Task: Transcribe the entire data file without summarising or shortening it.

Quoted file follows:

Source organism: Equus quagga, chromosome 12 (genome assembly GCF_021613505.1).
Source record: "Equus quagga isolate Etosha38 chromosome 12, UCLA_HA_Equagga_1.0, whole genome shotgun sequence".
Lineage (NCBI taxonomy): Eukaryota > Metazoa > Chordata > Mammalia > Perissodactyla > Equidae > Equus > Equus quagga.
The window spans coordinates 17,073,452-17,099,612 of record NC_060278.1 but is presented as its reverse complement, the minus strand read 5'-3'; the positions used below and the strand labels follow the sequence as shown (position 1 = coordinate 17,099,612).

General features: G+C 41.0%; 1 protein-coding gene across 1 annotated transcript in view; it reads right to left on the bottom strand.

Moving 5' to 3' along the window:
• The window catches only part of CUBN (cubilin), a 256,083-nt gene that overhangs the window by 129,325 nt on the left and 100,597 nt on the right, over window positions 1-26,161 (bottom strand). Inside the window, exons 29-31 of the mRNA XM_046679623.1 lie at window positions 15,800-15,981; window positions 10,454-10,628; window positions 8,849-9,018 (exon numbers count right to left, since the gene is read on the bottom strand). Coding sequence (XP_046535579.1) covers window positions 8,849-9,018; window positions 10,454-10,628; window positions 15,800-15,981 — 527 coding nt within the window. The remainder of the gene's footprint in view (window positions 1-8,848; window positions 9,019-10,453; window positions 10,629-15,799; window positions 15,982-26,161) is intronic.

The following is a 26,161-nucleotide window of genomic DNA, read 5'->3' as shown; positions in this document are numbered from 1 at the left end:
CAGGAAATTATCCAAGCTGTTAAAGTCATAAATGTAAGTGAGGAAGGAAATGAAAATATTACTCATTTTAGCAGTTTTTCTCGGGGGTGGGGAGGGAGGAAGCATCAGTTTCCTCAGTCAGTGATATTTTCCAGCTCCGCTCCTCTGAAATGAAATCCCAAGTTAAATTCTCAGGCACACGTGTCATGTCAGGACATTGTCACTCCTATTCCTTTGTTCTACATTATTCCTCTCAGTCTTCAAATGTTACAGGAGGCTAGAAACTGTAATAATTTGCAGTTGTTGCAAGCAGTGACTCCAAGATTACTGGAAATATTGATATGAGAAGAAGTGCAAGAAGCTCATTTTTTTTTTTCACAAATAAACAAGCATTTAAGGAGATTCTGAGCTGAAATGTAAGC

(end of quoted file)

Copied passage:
Source organism: Equus quagga, chromosome 12 (genome assembly GCF_021613505.1).
Source record: "Equus quagga isolate Etosha38 chromosome 12, UCLA_HA_Equagga_1.0, whole genome shotgun sequence".
Lineage (NCBI taxonomy): Eukaryota > Metazoa > Chordata > Mammalia > Perissodactyla > Equidae > Equus > Equus quagga.
The window spans coordinates 17,073,452-17,099,612 of record NC_060278.1 but is presented as its reverse complement, the minus strand read 5'-3'; the positions used below and the strand labels follow the sequence as shown (position 1 = coordinate 17,099,612).

General features: G+C 41.0%; 1 protein-coding gene across 1 annotated transcript in view; it reads right to left on the bottom strand.

Moving 5' to 3' along the window:
• The window catches only part of CUBN (cubilin), a 256,083-nt gene that overhangs the window by 129,325 nt on the left and 100,597 nt on the right, over window positions 1-26,161 (bottom strand). Inside the window, exons 29-31 of the mRNA XM_046679623.1 lie at window positions 15,800-15,981; window positions 10,454-10,628; window positions 8,849-9,018 (exon numbers count right to left, since the gene is read on the bottom strand). Coding sequence (XP_046535579.1) covers window positions 8,849-9,018; window positions 10,454-10,628; window positions 15,800-15,981 — 527 coding nt within the window. The remainder of the gene's footprint in view (window positions 1-8,848; window positions 9,019-10,453; window positions 10,629-15,799; window positions 15,982-26,161) is intronic.

The following is a 26,161-nucleotide window of genomic DNA, read 5'->3' as shown; positions in this document are numbered from 1 at the left end:
CAGGAAATTATCCAAGCTGTTAAAGTCATAAATGTAAGTGAGGAAGGAAATGAAAATATTACTCATTTTAGCAGTTTTTCTCGGGGGTGGGGAGGGAGGAAGCATCAGTTTCCTCAGTCAGTGATATTTTCCAGCTCCGCTCCTCTGAAATGAAATCCCAAGTTAAATTCTCAGGCACACGTGTCATGTCAGGACATTGTCACTCCTATTCCTTTGTTCTACATTATTCCTCTCAGTCTTCAAATGTTACAGGAGGCTAGAAACTGTAATAATTTGCAGTTGTTGCAAGCAGTGACTCCAAGATTACTGGAAATATTGATATGAGAAGAAGTGCAAGAAGCTCATTTTTTTTTTTCACAAATAAACAAGCATTTAAGGAGATTCTGAGCTGAAATGTAAGC